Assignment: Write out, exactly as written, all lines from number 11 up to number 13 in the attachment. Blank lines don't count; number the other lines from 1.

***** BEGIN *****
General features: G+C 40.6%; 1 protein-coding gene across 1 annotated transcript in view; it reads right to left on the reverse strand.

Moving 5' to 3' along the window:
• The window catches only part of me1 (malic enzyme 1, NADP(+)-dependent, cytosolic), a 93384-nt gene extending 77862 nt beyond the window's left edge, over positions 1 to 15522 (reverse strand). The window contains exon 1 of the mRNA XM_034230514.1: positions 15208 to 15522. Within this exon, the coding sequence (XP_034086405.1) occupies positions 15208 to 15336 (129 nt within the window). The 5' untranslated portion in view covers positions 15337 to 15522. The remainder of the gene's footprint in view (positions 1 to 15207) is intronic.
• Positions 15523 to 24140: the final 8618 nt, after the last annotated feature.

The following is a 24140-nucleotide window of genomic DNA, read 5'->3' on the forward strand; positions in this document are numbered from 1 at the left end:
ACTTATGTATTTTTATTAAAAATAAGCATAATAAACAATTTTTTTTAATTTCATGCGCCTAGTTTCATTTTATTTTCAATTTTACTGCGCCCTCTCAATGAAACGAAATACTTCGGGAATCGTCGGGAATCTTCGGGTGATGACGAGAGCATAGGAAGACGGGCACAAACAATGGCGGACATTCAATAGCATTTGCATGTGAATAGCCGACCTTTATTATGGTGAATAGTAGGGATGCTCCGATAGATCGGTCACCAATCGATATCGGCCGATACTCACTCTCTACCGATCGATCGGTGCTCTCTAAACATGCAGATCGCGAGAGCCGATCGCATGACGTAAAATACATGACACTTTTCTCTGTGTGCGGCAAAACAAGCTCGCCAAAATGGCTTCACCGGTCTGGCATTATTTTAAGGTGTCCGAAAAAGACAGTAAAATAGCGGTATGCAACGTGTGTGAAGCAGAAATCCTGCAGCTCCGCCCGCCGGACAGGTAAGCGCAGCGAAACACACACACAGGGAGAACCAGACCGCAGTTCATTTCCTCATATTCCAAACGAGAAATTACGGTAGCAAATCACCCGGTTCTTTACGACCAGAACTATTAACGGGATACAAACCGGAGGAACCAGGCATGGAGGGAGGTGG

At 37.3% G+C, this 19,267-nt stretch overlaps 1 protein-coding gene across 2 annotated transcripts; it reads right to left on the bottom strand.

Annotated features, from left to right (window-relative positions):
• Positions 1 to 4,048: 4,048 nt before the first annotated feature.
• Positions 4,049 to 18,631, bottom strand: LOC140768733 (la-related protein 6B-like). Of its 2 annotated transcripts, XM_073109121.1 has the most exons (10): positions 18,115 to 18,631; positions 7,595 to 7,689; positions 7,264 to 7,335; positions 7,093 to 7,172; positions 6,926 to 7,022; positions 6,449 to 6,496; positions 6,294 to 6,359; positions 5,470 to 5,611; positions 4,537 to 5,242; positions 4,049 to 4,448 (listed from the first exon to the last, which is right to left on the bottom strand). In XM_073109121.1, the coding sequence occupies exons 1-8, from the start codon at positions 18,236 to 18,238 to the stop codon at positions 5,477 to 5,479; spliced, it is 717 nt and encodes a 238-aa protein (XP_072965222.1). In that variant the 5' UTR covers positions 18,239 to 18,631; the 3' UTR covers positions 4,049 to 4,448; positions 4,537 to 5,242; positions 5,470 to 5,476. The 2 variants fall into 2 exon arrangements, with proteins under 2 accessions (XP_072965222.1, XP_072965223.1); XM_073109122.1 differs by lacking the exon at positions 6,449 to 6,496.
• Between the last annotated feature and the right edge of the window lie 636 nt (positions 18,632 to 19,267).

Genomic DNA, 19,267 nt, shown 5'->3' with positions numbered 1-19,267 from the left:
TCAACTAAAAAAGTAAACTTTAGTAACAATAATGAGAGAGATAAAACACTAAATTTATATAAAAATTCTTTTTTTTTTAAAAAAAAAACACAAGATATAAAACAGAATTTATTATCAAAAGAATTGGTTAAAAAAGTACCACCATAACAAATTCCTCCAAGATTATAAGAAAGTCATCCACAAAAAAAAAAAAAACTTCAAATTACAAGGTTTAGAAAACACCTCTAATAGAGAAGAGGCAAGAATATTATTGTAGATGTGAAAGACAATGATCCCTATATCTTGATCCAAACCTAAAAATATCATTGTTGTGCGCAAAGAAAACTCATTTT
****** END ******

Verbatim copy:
• Between the last annotated feature and the right edge of the window lie 636 nt (positions 18,632 to 19,267).

Genomic DNA, 19,267 nt, shown 5'->3' with positions numbered 1-19,267 from the left:
TCAACTAAAAAAGTAAACTTTAGTAACAATAATGAGAGAGATAAAACACTAAATTTATATAAAAATTCTTTTTTTTTTAAAAAAAAAACACAAGATATAAAACAGAATTTATTATCAAAAGAATTGGTTAAAAAAGTACCACCATAACAAATTCCTCCAAGATTATAAGAAAGTCATCCACAAAAAAAAAAAAAACTTCAAATTACAAGGTTTAGAAAACACCTCTAATAGAGAAGAGGCAAGAATATTATTGTAGATGTGAAAGACAATGATCCCTATATCTTGATCCAAACCTAAAAATATCATTGTTGTGCGCAAAGAAAACTCATTTT